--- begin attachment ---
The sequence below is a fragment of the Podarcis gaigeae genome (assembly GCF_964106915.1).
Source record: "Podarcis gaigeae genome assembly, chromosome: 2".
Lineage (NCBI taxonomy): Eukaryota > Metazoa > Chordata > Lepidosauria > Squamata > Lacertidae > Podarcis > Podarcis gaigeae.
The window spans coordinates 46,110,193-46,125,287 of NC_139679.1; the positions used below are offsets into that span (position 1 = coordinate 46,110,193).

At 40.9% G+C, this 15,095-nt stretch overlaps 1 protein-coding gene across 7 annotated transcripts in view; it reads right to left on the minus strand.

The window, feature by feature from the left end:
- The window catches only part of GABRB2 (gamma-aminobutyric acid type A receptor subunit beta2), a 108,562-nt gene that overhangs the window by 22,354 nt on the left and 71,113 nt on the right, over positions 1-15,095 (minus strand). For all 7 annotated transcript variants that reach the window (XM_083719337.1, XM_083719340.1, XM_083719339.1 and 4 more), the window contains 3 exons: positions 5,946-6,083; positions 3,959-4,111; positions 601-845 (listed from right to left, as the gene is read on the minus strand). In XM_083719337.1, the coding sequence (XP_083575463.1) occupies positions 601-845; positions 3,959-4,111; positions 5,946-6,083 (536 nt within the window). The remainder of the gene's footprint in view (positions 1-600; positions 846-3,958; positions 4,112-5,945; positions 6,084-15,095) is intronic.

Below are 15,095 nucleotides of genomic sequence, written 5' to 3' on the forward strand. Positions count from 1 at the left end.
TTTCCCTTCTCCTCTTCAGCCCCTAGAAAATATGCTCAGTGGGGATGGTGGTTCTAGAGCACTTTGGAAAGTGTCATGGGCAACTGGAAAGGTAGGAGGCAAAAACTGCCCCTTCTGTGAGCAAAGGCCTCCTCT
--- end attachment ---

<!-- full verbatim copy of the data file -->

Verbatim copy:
The sequence below is a fragment of the Podarcis gaigeae genome (assembly GCF_964106915.1).
Source record: "Podarcis gaigeae genome assembly, chromosome: 2".
Lineage (NCBI taxonomy): Eukaryota > Metazoa > Chordata > Lepidosauria > Squamata > Lacertidae > Podarcis > Podarcis gaigeae.
The window spans coordinates 46,110,193-46,125,287 of NC_139679.1; the positions used below are offsets into that span (position 1 = coordinate 46,110,193).

At 40.9% G+C, this 15,095-nt stretch overlaps 1 protein-coding gene across 7 annotated transcripts in view; it reads right to left on the minus strand.

The window, feature by feature from the left end:
- The window catches only part of GABRB2 (gamma-aminobutyric acid type A receptor subunit beta2), a 108,562-nt gene that overhangs the window by 22,354 nt on the left and 71,113 nt on the right, over positions 1-15,095 (minus strand). For all 7 annotated transcript variants that reach the window (XM_083719337.1, XM_083719340.1, XM_083719339.1 and 4 more), the window contains 3 exons: positions 5,946-6,083; positions 3,959-4,111; positions 601-845 (listed from right to left, as the gene is read on the minus strand). In XM_083719337.1, the coding sequence (XP_083575463.1) occupies positions 601-845; positions 3,959-4,111; positions 5,946-6,083 (536 nt within the window). The remainder of the gene's footprint in view (positions 1-600; positions 846-3,958; positions 4,112-5,945; positions 6,084-15,095) is intronic.

Below are 15,095 nucleotides of genomic sequence, written 5' to 3' on the forward strand. Positions count from 1 at the left end.
TTTCCCTTCTCCTCTTCAGCCCCTAGAAAATATGCTCAGTGGGGATGGTGGTTCTAGAGCACTTTGGAAAGTGTCATGGGCAACTGGAAAGGTAGGAGGCAAAAACTGCCCCTTCTGTGAGCAAAGGCCTCCTCT